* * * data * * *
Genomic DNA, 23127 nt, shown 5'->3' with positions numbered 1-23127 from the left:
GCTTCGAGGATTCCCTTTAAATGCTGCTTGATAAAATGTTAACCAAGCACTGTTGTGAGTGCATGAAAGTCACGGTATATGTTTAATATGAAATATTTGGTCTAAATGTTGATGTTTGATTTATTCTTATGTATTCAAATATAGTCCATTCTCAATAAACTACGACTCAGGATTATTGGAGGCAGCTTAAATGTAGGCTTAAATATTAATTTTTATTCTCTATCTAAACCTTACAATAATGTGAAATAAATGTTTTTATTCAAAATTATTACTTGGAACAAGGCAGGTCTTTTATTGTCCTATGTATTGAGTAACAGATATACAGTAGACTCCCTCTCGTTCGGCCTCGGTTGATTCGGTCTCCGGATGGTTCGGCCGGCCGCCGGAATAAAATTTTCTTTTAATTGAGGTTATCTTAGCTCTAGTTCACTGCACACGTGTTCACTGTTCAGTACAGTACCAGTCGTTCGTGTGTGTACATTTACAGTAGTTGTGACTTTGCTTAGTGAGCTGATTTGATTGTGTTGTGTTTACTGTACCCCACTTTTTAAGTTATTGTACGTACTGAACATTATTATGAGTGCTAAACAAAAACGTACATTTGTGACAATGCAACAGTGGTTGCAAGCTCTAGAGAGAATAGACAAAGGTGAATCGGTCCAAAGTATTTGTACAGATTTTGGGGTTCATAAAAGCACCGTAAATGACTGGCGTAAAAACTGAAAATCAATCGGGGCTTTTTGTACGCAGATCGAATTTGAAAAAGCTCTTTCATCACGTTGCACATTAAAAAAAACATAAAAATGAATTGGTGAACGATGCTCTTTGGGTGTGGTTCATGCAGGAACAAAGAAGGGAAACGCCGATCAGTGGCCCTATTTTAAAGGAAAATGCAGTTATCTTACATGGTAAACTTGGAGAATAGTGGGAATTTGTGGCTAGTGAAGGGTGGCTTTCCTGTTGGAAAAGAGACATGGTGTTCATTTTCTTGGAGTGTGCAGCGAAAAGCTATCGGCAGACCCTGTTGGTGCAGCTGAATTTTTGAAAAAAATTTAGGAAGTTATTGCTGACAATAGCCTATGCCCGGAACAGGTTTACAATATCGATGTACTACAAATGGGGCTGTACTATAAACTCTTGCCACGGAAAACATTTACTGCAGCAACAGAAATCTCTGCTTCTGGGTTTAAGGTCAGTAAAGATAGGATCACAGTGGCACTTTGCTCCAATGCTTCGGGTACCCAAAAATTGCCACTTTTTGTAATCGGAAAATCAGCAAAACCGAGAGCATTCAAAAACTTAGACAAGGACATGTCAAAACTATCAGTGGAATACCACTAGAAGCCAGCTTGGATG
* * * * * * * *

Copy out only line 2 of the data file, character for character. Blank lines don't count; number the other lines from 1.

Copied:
GCTTCGAGGATTCCCTTTAAATGCTGCTTGATAAAATGTTAACCAAGCACTGTTGTGAGTGCATGAAAGTCACGGTATATGTTTAATATGAAATATTTGGTCTAAATGTTGATGTTTGATTTATTCTTATGTATTCAAATATAGTCCATTCTCAATAAACTACGACTCAGGATTATTGGAGGCAGCTTAAATGTAGGCTTAAATATTAATTTTTATTCTCTATCTAAACCTTACAATAATGTGAAATAAATGTTTTTATTCAAAATTATTACTTGGAACAAGGCAGGTCTTTTATTGTCCTATGTATTGAGTAACAGATATACAGTAGACTCCCTCTCGTTCGGCCTCGGTTGATTCGGTCTCCGGATGGTTCGGCCGGCCGCCGGAATAAAATTTTCTTTTAATTGAGGTTATCTTAGCTCTAGTTCACTGCACACGTGTTCACTGTTCAGTACAGTACCAGTCGTTCGTGTGTGTACATTTACAGTAGTTGTGACTTTGCTTAGTGAGCTGATTTGATTGTGTTGTGTTTACTGTACCCCACTTTTTAAGTTATTGTACGTACTGAACATTATTATGAGTGCTAAACAAAAACGTACATTTGTGACAATGCAACAGTGGTTGCAAGCTCTAGAGAGAATAGACAAAGGTGAATCGGTCCAAAGTATTTGTACAGATTTTGGGGTTCATAAAAGCACCGTAAATGACTGGCGTAAAAACTGAAAATCAATCGGGGCTTTTTGTACGCAGATCGAATTTGAAAAAGCTCTTTCATCACGTTGCACATTAAAAAAAACATAAAAATGAATTGGTGAACGATGCTCTTTGGGTGTGGTTCATGCAGGAACAAAGAAGGGAAACGCCGATCAGTGGCCCTATTTTAAAGGAAAATGCAGTTATCTTACATGGTAAACTTGGAGAATAGTGGGAATTTGTGGCTAGTGAAGGGTGGCTTTCCTGTTGGAAAAGAGACATGGTGTTCATTTTCTTGGAGTGTGCAGCGAAAAGCTATCGGCAGACCCTGTTGGTGCAGCTGAATTTTTGAAAAAAATTTAGGAAGTTATTGCTGACAATAGCCTATGCCCGGAACAGGTTTACAATATCGATGTACTACAAATGGGGCTGTACTATAAACTCTTGCCACGGAAAACATTTACTGCAGCAACAGAAATCTCTGCTTCTGGGTTTAAGGTCAGTAAAGATAGGATCACAGTGGCACTTTGCTCCAATGCTTCGGGTACCCAAAAATTGCCACTTTTTGTAATCGGAAAATCAGCAAAACCGAGAGCATTCAAAAACTTAGACAAGGACATGTCAAAACTATCAGTGGAATACCACTAGAAGCCAGCTTGGATG